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June 2010

The Ontario Divide

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I just flagged a so far un-mapped site of civic consequence on http://vancouvertourguide2010.com/

You can find it by clicking on the 'social & civic' category.

Do you know of places on the Vancouver map that need to be added to the picture of life in the city?

This project aims to infiltrate the view that visitors encounter when they begin to search on line maps and data bases for information about Vancouver. You can learn how to participate and get signed in to edit by attending their temporary office at VIVO 2010: Safe Assembly or, by following these instructions: Vancouver [De]tour Guide.

The Violence of Participation in 2010

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The exceptional space that the city of Vancouver occupies in February and March, 2010 is filled with opportunity. Invitations for individuals to actively participate in cultural, art, and activist projects are everywhere. Social media projects as well as walk-by interactive works and environments that stage social engagement are everywhere. 

What is produced by all of these bodies occupying the artworks, filling the shells with content, pasting in bits and pieces?

Are we constituting or materializing anything meaningful?

Those are the questions that are occupying my movements through Vancouver during February 2010. To that end, here are some of the interactions that I have voluntarily moved my body and content through so far:

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Covering Up - On Friday, Pierre-Andre Sonolet and I hosted a Masque Tea Party at Centre A in Vancouver. We were projecting back onto the streets the photos of all of the Cover Ups that we had staged with participants. The cover ups were interventions on the skyline that we had invited people to make with their own household linen. As part of their own social engagement project, Bryan Mulvihill's World Tea Party, Centre A have made their huge windows available for artists to install their work. A number of the photos were taken in and around the Carrall Street Greenway and Pigeon Park, so it seemed appropriate to have those images projected back out onto that public space, which has been the site of clean up and transformation in advance of the Olympics and the development of the Woodwards complex.

Code Live 1,2 - A lot of poorly functioning interactive art was on display at the Great Northern Way Campus and Emily Carr University up until yesterday. Code Lab was the most interesting from the perspective of social engagement. It was obvious that this was a project that engaged students in the production of work that responded to two questions: what is it like to be looked at? and what is it like to do the looking? Yes, carrying a loaded camera umbrella around Granville Island yeilded a few conversations with strangers, but the images later mixed on the Code Lab mixing table were disappointingly meaningless. More interesting were the student projects that disrupted traffic. Chun Hua Catherine Dong's [Absence | Presence] put the un-funded gallery wall into the streets, and Francisco-Fernandes Grenados' Studies in Stillness makes evident that meaning is still made when social chatter is silenced by the presence of a body in a doorway.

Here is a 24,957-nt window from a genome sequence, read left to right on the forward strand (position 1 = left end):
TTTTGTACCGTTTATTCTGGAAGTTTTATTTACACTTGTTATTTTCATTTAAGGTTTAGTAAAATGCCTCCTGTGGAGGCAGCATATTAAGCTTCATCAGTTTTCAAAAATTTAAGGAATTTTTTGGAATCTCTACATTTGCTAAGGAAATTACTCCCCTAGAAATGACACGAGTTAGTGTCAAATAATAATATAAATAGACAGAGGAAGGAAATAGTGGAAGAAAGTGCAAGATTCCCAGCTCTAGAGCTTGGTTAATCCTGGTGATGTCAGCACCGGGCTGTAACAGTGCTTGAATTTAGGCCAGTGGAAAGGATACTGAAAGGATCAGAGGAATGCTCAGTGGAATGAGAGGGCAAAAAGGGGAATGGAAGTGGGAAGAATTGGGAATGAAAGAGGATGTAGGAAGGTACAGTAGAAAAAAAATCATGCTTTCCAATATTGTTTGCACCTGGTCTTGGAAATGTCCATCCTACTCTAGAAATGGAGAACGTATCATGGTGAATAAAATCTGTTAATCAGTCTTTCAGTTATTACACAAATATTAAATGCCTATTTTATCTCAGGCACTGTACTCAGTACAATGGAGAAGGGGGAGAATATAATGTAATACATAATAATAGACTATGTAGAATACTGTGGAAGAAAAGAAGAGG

Other socializing as art that I've done so far (comments to come later):

I am watching the Vancouver [de]Tour Guide grow on line. A project of Althea Thauberger, Kristina Lee Podesva, Alan McConchie and others, this is an invitation to upload to a google map, sites that you  do not want the visitors to Vancouver to miss.

Candahar by Theo Sims, hosted by Presentation House Gallery

We are watching by Rina Liddle at Jeffrey Boone Gallery

and I am socializing daily at Afternoon School, VIVO 2010: Safe Assembly programs. I know that you are missing school, so come on out to VIVO from 2-4. Today's speaker is Natalie Ethier, speaking on Fragmented Geographies. At last Friday's Afternoon School, Kevin Rowe gave a run-down on the violence of space, morality and much more of what we live and think through.


Covering Up

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(I took this image on my phone during a group cover-up that Pierre-Andre Sonolet hosted near the train station in Vancouver today.)

Covering Up has been an open invitation for people to make interventions on the Vancouver skyline. In the midst of the disruption and non-transparency that is part of public life in a city preparing for Olympic games, this project  has produced momentary gestures of resistance and local distraction. IMGP4609Using household linen and bedding, the artists have involved others to impose the personal on a rapidly changing urban landscape. In absurd mimicry, domestic fabrics have refused for a moment all of the policies and development that have hidden unresolved social problems and misspent public resources.

The photos of these informal and organized cover ups will be projected back onto the street during the Bright Lights Festival on February 19 using the windows of CentreA. Inside Centre A, the on-going "World Tea Party" and Covering Up will host "Masque Tea": cover up with a mask of your own or one provided. I hope to see you at tea on Feb 19 (7-10pm)!